The third family in the UK lived out of money before Covid

One-third of households in Britain were spending more than their income before the coronavirus outbreak, according to official figures, which put the uncertain financial situation before millions of people fell into a life crisis.

Less than half of these families had a financial buffer that would last less than a year, according to a report from the Office for National Statistics (ONS) based on data from the previous two years of the epidemic.

As the price cap rises next month, households face a record rise in energy bills, with rising spending “having a disproportionate impact on low-income households and their spending,” the report said.

While some households may be able to maintain high levels of spending by drawing on their accumulated financial buffers, ONS warns that “others have less to fall behind and may have to cut back or borrow to cover deficits.”

Among working-age people who lived alone, 57% spent more than their income. This was the highest percentage among household types and they were usually able to fill the deficit for an average of three to four months.

As household budgets expand through increased food and energy spending, the report estimates that 2 million households – or one in 14 – had poverty for income, expenditure and financial resources before the epidemic, based on data gathered from government surveys.

A family’s income is in poverty when their disposable income is less than 60% of the national average for the same family. Similarly, they remain in poverty if their expenditure is less than 60% of the average.

Financial Wealth Poverty is where a family, if they lose all their income including government benefits, cannot bring enough money to keep the three months income above the poverty line. Financial assets include cash, savings and shares but exclude property and personal pensions.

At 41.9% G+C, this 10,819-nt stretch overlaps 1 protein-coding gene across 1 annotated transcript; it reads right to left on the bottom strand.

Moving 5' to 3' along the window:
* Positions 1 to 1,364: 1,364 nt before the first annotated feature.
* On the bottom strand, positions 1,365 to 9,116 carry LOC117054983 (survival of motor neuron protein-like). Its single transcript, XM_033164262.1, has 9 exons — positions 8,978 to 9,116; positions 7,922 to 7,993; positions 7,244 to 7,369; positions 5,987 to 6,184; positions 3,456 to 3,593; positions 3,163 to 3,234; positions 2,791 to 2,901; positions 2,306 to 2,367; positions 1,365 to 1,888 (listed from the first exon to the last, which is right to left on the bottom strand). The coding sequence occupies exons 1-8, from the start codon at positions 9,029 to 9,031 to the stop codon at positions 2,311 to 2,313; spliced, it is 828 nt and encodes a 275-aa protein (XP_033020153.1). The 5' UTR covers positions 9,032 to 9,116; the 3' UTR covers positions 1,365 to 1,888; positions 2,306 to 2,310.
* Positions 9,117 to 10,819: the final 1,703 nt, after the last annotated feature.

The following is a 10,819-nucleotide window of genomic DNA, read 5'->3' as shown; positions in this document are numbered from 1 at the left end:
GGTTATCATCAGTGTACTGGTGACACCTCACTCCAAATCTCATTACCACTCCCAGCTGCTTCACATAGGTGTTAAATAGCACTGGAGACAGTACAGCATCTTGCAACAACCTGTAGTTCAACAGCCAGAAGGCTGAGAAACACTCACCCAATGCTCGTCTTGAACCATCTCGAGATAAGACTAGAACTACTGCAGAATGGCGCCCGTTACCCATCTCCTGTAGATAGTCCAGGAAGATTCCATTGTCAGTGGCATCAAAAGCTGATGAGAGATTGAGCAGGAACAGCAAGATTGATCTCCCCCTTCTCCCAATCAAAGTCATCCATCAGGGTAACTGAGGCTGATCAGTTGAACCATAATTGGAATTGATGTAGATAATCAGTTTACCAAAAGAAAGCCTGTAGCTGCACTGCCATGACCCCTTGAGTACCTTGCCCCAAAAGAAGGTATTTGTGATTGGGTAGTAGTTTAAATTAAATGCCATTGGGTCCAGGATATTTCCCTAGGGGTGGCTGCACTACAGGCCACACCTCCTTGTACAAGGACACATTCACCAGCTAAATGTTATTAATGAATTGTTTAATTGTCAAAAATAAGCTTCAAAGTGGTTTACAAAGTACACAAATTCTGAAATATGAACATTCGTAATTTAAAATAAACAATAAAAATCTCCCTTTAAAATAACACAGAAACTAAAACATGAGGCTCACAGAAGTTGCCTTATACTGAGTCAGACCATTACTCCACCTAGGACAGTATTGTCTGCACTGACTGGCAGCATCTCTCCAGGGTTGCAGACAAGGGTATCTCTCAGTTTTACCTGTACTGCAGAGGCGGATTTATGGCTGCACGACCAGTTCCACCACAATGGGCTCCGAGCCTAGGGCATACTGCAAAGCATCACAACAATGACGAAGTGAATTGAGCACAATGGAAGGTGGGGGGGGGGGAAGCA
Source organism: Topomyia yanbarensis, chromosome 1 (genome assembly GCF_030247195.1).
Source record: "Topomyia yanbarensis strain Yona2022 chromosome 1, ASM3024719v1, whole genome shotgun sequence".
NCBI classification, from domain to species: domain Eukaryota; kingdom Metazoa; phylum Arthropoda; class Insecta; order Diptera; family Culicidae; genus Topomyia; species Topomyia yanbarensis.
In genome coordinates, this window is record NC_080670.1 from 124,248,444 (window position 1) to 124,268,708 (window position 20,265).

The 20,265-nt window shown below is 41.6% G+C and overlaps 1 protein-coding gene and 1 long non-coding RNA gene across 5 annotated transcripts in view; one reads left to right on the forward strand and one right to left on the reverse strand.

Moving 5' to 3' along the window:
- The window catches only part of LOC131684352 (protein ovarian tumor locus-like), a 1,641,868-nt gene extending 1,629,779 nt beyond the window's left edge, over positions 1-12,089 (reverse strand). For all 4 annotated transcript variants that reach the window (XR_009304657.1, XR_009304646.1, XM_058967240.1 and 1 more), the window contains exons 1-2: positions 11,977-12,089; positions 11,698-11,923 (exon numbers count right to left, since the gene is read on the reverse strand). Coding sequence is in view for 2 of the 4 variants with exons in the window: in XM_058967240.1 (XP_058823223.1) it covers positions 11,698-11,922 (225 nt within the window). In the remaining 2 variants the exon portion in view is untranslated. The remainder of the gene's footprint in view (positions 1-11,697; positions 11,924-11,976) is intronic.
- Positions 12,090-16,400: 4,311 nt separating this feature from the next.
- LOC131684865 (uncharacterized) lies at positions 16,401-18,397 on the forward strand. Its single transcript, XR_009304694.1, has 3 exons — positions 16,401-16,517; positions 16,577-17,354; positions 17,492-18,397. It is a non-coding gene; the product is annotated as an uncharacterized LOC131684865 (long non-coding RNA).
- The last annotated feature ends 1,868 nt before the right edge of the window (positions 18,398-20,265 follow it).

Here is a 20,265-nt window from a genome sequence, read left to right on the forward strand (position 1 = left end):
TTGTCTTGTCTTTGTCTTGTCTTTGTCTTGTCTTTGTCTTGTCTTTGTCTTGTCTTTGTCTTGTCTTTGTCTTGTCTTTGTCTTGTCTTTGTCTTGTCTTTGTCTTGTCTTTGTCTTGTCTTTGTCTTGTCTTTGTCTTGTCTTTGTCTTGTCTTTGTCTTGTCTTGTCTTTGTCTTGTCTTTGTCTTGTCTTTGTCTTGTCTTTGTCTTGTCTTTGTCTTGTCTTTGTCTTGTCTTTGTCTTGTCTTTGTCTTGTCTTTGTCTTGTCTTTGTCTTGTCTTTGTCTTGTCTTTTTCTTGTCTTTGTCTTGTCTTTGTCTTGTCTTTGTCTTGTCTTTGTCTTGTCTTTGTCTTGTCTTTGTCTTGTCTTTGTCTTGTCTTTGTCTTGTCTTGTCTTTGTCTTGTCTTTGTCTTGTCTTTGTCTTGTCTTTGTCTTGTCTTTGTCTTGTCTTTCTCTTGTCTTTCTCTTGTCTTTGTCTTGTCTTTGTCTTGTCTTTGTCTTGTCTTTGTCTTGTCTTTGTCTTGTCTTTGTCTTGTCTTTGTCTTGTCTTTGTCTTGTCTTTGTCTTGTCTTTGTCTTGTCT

Of the three systems, households were generally in financial wealth poverty, numbering 11 million. Myron Jobson, a senior personal financial analyst at the Interactive Investor website, says the data reflects the financial struggles of a large segment of the UK population.

“Many of the financial pressures from the pre-covid experience have become a choke point today in a generational style of increasing the cost of living,” Jobson said.

Leith Khalaf, head of investment analysis at financial institution AJ Bell, said the figures were “deeply troubling”.

“They show that many people in the UK do not have enough income to cover their expenses and lack the financial resources to deal with any emergency,” he said.

He said those who do not have reserves while the labor market is strong may be right, “If the Ukraine crisis and the resulting increase in energy costs provoke a global recession, unemployment could rise, and many people would be left without a financial lifeboat.”

ONS has developed an online calculator that enables you to compare your financial situation with other households.


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